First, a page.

With refinancing, you take out a new loan for the amount of your current student loans (federal and private loans). The new loan has different repayment terms, including the interest rate and the length of the loan. If you qualify for a lower interest rate or opt for a longer repayment term, you can significantly reduce your monthly payment.
How To Refinance Student Loans
If you decide to move forward with this approach, be sure to compare the offers of several student loan refinancing lenders, so you can find the best lender for you.
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Refinancing Student Loans: Who Should Do It
If you’re wondering how competitive your loan is, the loan scoring tool below can help. Just enter your APR, credit score, monthly payment and remaining balance (estimates are good) to see how your loan stacks up.
Where you live can have a big impact on your student loan balance. Some states offer student loan repayment assistance to attract professionals to the area. For example, North Dakota has a program that gives STEM professionals up to $6,000 in reimbursement assistance.
Keeping up with your student loan payments can be stressful and overwhelming. But if you’re wondering how to reduce your student loan payments, you should know that there are several options available to you.
For more ideas on how to tackle your student loan debt, check out our guide on how to decide which loans to pay off first.
What Student Loans Can & Can’t Be Used For
Kat Tretina is a freelance writer covering everything from student loans to personal loans to mortgages. His work has appeared in publications such as Huffington Post, Money Magazine, MarketWatch, Business Insider, and more. If you have student loans hanging over your head, you know how difficult it is to pay, especially if you have. You have an interest rate higher than the Empire State Building which is slowing down your progress.
But one way you can speed up paying off your debt — and save a ton of money in interest — is to refinance. (Yes, that’s the only kind of “funding” we’re cool with.) Chances are you’ve asked at least once,
We’re here to answer all of your questions about student loan refinancing and help you decide if it’s right for you, so you can get rid of your student loans once and for all!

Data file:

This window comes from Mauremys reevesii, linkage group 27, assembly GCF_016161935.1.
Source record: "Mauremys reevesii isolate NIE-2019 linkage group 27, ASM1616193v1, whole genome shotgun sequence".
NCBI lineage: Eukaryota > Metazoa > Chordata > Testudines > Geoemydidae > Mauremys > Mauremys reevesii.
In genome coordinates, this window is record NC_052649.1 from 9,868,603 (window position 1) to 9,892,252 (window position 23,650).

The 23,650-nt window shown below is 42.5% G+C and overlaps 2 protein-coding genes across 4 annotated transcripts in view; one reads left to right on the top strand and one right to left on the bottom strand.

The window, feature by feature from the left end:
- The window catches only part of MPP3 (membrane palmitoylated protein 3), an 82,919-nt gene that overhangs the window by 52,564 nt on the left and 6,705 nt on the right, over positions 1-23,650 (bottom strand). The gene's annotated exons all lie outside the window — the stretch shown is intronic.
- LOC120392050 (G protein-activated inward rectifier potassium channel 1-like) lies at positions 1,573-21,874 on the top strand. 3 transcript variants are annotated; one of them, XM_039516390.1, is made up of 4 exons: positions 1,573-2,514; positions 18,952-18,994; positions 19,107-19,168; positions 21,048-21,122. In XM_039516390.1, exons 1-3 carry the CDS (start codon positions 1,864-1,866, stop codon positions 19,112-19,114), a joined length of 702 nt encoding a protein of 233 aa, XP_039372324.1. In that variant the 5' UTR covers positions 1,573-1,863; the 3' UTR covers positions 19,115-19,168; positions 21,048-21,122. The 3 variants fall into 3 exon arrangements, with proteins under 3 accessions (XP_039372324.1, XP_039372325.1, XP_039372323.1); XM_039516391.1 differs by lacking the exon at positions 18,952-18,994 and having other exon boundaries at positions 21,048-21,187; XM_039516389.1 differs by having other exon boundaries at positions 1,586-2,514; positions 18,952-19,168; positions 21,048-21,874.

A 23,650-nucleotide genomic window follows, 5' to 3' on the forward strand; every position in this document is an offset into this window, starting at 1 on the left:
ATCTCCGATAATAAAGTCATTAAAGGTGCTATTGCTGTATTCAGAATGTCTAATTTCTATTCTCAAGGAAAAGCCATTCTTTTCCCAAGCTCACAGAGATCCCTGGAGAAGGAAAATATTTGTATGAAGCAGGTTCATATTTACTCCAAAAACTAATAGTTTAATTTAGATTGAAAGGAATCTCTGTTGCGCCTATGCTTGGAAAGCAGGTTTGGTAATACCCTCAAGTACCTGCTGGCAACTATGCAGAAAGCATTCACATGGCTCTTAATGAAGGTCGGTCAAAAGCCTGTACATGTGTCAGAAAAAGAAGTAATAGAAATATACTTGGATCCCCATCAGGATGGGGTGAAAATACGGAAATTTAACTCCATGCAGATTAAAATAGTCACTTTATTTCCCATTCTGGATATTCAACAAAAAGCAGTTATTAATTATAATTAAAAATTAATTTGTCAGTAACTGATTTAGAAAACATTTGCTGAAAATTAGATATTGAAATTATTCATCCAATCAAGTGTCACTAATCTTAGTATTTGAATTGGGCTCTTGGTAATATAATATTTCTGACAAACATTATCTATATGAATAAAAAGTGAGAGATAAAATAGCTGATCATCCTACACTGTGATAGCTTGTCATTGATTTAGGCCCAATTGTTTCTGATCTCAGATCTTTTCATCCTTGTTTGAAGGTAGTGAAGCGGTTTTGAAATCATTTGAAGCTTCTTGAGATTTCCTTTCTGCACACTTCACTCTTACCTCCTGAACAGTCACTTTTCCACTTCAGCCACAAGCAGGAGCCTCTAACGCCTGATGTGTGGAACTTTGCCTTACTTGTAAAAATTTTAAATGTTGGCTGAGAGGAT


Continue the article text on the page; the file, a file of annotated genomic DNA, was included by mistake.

Student loan refinancing is when you take your private loans — or a combination of federal and private loans — and turn them into a new loan. But keep in mind, refinancing can only be done through a private lender.
Should You Refinance Your Student Loans?
Here’s how it works: The private lender pays off your current loan balances and becomes your new lender. At that point, you have a new loan with a new interest rate and new repayment terms. The goal here is to get a better interest rate or to combine several loans in one payment.
But what if you only have federal student loans? With the help of the student loan that ends sometime in 2023, we know that you can look for a way to soften the blow of the payments that start again.
While you can’t refinance your federal student loans through the government, you can through a private lender (and yes, that includes Parent PLUS Loans). But you are not guaranteed to get a lower interest rate on your federal loans when you refinance. In addition, you will lose access to federal relief programs and other rights that protect federal loans.
So, if you’re struggling to keep up with multiple federal student loan payments, it’s best to look into student loan consolidation instead (which we’ll get into later).
Refinance Your Student Loans
Consolidation and refinancing are like the Jonas brothers – they are related, but different. The goal with the consolidation is to roll several loans into one loan. The goal with refinancing is to get a new interest rate (even if you can consolidate your loans for a refinance).
Whether or not you should consolidate depends on the type of student loans you have. Federal loans can be consolidated for free through the government with what’s called a Direct Consolidation Loan, while private loans (or a mix of private and federal) must be consolidated to refinance with a lender. private But student loan consolidation is not the right choice for everyone, even if you have several federal loans.
My student loan interest rate is too high. My variable interest rate makes it difficult for me to budget. At this rate, it will take forever